When you are filing a claim for long-term disability benefits, it can seem like you spend all your time gathering paperwork. Do you have the right to say no? Or do you have to answer insurance company requests for documents?
In this blog post I will discuss the various kinds of papers and documents that long-term insurance companies ask for when reviewing a claim. I will address when your records may be protected, and what paperwork you should be prepared to turn over. I will also explain how hiring a long-term disability insurance attorney early on can make responding to these insurance company requests for documents easier.
Filing Initial Insurance Claim and “Proof of Loss”
The process of receiving long-term disability benefits starts with the application. Most insurance companies have specific forms that you need to file to begin the claim process. It is important that you fill this claim form out completely and truthfully. Leaving a section blank or providing incorrect information could give your insurance provider the loophole it needs to deny your claim and say you committed “fraud”.
Your application should be supported by proof of your disability, often called “proof of loss”. This could include a statement from you about your disability and what you are no longer able to do, or calendars showing days you have had to take off work and why. However, it should also include objective evidence of your condition, such as medical records or test results. This objective proof makes it harder for the insurance company to claim “it’s all in your head.”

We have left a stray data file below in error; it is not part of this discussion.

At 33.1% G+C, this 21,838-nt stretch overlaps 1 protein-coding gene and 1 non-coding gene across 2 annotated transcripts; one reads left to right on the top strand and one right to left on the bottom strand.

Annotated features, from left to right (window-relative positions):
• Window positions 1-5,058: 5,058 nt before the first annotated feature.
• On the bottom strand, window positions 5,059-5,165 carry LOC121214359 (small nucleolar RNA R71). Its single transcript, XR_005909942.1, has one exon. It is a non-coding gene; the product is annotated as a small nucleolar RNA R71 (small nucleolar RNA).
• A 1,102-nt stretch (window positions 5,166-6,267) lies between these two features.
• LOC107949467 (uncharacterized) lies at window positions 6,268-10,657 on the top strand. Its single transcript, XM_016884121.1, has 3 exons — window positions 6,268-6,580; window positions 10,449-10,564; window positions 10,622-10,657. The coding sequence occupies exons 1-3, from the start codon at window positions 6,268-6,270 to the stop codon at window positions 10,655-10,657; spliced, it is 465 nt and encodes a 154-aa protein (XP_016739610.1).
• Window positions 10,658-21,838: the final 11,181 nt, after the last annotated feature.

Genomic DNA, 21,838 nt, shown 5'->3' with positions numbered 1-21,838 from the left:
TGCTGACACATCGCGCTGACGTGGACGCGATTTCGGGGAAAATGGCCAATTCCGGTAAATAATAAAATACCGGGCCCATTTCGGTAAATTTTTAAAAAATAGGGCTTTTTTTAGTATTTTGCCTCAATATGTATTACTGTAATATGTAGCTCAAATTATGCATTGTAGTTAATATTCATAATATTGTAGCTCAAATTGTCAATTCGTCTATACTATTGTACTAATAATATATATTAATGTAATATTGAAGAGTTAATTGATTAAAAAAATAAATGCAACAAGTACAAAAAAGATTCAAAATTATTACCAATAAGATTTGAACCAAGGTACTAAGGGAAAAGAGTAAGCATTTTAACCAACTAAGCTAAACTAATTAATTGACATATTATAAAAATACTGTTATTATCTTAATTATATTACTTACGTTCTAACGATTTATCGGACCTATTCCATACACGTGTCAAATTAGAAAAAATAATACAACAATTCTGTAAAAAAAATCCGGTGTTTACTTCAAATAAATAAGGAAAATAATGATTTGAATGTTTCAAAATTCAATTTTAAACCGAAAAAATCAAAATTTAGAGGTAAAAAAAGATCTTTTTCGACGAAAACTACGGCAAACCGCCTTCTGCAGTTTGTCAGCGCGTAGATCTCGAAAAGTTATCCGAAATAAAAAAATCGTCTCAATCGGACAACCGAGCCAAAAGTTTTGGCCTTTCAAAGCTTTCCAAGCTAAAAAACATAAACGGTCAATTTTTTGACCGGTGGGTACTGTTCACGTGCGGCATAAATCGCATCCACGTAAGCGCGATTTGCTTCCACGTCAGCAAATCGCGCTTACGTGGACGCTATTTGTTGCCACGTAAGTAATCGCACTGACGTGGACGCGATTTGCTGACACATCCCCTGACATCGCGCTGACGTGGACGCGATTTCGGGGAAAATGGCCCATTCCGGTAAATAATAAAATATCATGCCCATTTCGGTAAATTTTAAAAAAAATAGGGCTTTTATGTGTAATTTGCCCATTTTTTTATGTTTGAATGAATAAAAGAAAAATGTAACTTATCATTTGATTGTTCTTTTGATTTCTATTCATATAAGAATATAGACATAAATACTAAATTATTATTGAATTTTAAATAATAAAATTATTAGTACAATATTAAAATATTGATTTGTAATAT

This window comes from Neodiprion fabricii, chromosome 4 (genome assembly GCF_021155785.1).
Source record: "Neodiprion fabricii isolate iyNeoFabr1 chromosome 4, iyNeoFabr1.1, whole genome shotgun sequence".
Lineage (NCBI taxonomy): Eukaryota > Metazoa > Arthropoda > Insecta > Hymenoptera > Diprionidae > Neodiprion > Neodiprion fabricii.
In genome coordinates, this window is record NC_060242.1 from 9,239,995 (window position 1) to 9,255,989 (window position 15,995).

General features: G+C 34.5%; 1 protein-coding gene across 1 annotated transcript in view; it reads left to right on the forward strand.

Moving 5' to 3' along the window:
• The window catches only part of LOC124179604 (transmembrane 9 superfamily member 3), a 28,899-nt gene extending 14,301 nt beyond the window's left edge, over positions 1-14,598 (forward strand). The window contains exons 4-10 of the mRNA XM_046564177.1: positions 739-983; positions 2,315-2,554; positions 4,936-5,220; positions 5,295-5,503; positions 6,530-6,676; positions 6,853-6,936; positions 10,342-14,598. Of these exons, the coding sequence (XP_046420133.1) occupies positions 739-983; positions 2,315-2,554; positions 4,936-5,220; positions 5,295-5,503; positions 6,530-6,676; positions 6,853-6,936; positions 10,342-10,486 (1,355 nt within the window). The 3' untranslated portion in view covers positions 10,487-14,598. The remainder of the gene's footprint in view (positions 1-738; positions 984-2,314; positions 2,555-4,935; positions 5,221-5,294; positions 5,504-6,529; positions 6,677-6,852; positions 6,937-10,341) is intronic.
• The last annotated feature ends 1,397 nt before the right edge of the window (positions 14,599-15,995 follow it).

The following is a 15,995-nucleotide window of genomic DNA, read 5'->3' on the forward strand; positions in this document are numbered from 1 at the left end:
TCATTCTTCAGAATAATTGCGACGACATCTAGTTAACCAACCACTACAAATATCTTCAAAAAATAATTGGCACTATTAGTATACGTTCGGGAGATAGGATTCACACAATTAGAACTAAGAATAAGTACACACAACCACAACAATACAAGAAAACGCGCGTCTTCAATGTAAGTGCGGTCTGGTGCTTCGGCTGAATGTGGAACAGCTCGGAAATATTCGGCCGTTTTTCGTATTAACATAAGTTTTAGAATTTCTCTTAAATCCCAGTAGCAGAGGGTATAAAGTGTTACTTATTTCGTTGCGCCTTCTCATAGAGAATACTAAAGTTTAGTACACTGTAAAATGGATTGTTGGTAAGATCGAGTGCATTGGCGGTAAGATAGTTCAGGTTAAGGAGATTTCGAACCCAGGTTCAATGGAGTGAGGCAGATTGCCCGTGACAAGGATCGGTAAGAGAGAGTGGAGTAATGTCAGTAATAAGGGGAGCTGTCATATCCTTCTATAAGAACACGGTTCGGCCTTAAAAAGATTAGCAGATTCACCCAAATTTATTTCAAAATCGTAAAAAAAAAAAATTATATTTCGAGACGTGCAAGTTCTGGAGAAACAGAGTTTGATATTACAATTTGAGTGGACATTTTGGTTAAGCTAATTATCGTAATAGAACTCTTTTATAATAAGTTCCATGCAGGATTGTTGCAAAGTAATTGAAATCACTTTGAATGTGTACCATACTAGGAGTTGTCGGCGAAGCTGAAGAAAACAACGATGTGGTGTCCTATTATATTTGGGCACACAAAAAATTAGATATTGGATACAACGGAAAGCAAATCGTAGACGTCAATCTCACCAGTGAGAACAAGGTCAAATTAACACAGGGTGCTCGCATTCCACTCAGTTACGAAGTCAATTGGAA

Answering Insurance Company Requests for Documents in Support of Claim
Once your insurance company receives your claim, it will almost always send you requests for documents to support it. This is true even if you have provided thorough proof of loss documentation. The insurance company requests for documents are a tool the company has to find defenses and reasons to deny your claim.
So do you need to answer those requests? It depends on what they are asking for. Except where other laws apply, your long-term disability insurance policy will describe what you are required to provide in support of your claim, or in response to insurance company requests for documents. You generally want to cooperate with your insurance adjuster and provide the information requested unless you are worried that it could threaten your claim or unreasonably invade your privacy. Here are a few of the most common types of records and how you might respond.
Your insurance company will almost always request access to all of your medical records. Your insurance provider has a right to review any medical records related to your disability claim. That may include notes from mental health providers, doctor’s office records, test results, and your prescription history. However, if the records they are requesting are entirely unrelated, you may be able to refuse. For example, records related to the birth of your child may not be relevant to a later Multiple Sclerosis diagnosis. You and your long-term disability attorney may be able to limit the medical records produced to exclude unrelated treatments or records from the distant past.
Your insurance company may also ask you to submit to an “independent medical examination” by a doctor of their choice. A future post will discuss the IME more fully. For now, know that your insurance policy may require you to attend in order to receive your benefits. However, your long-term disability insurance attorney and your own doctors can work together to make the best of that situation.
Authorization for Release of Information